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Gas Sweetening using Iron Sponge Process

Iron sponge process is economically applied for gases containing small concentration of hydrogen sulfide (H2S), usually less than 300 ppm, operating from low to moderate pressure in a range of 3.45-34.5 barg (50-500 psig). Iron sponge process cannot be used to remove carbon dioxide.

Iron sponge process is the oldest and still the most widely used batch process for sweetening of natural gas and natural gas liquids. Overall, iron sponge process has the following characteristics which make it still attractive to be applied: simple process, low capital cost, and relatively low chemical (iron oxide) cost. Furthermore, pressure has a relatively little effect on its adsorptive capacity of a gas sweetening agent. Read More

Gas Dehydration Design with Glycol Solutions

Natural gas contains many contaminants, one of them is water. When the gas is transmitted to the surface from processing and finally pipeline transmission, its pressure and temperature reduced naturally in the well string. This reduce the capacity of natural gas to hold water vapor and free water is condensed. The water vapor must be reduced to meet sales gas requirement, which is usually around 2-7 lb/MMscf.

For many years, glycol solutions have been used for natural gas drying. Early glycol dehydration units utilized diethylene glycol (DEG). Triethylene glycol (TEG) came into use around 1950 primarily because its higher boiling point thus gives better separation of water and greater dew point depression without causing thermal decomposition of the glycol. Tetraethylene glycol (T4EG) has been used in some specialized cases, but in majority, triethylene glycol is used.

In this post, I want to share preliminary design of gas dehydration unit using glycol solutions. Calculation and formulae used in this post can be accessed through this link. Read More

Hydrate Prediction using Pressure-Temperature Correlation

A hydrate in natural gas system is a physical combination of water and other small molecules to produce a solid which has an “ice-like” appearance but has a different structure than ice. It resembles dirty ice but has voids into which gas molecules will fit. Most common compounds found in gas hydrate are water, methane, and propane, or water, methane, and ethane.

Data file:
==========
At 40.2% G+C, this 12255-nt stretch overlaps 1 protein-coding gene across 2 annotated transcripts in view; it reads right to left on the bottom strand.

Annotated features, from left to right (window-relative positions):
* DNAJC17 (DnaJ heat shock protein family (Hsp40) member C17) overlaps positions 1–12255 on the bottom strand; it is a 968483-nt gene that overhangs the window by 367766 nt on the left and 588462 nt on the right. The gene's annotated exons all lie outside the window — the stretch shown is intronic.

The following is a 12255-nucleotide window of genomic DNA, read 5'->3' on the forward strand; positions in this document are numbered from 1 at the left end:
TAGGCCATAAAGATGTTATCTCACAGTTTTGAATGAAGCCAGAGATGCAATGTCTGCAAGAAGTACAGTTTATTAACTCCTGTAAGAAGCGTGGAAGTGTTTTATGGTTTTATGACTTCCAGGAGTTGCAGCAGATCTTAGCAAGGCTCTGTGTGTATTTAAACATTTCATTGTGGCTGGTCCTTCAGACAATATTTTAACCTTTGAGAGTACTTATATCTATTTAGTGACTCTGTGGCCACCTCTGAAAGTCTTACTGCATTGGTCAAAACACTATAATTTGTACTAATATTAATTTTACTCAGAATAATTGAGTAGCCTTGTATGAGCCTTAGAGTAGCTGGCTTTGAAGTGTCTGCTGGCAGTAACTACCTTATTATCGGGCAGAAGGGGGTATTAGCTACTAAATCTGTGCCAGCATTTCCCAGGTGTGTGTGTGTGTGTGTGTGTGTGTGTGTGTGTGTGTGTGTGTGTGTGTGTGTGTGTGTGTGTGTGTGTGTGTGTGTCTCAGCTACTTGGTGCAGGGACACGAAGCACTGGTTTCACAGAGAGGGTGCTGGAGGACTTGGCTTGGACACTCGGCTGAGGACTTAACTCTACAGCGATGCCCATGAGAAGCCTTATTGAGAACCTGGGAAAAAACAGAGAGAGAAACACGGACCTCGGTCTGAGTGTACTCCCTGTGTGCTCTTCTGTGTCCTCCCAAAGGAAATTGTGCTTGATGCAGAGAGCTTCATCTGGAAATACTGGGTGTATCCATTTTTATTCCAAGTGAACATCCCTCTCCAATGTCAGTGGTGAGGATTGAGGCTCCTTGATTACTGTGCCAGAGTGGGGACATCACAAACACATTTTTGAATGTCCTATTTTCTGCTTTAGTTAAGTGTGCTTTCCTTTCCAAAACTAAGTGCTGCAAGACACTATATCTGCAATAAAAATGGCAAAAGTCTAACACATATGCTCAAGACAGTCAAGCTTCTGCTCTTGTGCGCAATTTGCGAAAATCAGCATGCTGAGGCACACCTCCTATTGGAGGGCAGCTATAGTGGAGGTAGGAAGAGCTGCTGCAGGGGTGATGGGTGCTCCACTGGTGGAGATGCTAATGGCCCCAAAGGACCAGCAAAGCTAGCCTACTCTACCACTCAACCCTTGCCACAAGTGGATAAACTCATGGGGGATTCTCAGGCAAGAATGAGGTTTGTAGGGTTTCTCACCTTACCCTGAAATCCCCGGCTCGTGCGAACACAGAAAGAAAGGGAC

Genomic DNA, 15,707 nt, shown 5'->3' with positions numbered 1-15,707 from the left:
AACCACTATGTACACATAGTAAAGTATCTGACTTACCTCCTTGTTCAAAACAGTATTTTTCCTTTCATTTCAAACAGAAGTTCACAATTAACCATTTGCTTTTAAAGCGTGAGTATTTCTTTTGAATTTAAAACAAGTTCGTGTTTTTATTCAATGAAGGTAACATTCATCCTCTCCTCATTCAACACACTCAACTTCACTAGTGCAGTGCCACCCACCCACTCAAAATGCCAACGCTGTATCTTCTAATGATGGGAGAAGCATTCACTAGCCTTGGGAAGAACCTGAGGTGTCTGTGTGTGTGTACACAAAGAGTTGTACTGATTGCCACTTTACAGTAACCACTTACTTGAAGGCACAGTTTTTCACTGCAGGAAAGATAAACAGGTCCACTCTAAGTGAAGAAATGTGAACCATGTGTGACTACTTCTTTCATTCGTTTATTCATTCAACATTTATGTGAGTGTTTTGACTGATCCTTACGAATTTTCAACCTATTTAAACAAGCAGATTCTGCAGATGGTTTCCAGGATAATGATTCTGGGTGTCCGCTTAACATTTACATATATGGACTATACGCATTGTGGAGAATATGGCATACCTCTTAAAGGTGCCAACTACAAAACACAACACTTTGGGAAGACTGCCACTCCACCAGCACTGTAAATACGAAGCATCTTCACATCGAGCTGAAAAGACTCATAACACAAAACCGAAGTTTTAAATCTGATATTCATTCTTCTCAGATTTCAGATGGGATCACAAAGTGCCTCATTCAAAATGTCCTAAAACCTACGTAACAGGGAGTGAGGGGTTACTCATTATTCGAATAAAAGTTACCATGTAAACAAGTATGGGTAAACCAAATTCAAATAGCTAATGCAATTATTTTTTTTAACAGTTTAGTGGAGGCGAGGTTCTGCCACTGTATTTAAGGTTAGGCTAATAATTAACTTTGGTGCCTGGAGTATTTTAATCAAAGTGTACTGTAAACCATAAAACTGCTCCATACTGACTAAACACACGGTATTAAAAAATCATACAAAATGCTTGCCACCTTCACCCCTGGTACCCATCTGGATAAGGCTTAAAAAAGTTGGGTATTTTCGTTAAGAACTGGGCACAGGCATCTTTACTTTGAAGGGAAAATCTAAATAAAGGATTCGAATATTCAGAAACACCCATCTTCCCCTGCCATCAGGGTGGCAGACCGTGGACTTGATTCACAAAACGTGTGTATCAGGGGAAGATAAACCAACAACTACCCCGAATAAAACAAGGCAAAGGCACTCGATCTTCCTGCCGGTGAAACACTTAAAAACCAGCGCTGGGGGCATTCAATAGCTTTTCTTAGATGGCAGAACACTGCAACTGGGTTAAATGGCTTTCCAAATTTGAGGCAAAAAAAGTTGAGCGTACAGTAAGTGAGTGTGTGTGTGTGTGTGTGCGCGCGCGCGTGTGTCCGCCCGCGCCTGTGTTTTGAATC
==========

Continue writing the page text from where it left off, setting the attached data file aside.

Hydrate formation in natural gas transmission pipeline
Hydrate formation in natural gas transmission pipeline

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Get to Know Glycol Dehydration Unit

Natural gas dehydration unit is one of important facilities in natural gas processing. Purpose of water vapor removal in natural gas are to prevent gas hydrates formation and to reduce corrossion in pipeline. There are several methods of gas dehydration, which are absorption with liquid desiccant, adsorption with solid desiccant, and cooling below initial dew point. Selection of the method is depend on water content in feed gas and required dew-point in dry gas.

One of the most popular methods of natural gas dehydration is absorption process employing diethylene glycol or triethylene glycol as dehydration medium or desiccant. It is a mature process having been used for over fifty years. Triethylene glycol has emerged as the most popular chemicals in recent years due to several favorable desiccant characteristics. Those characteristics are high affinity for water vapor, non-corrosive, ease of generation, and low chemical losses. Read More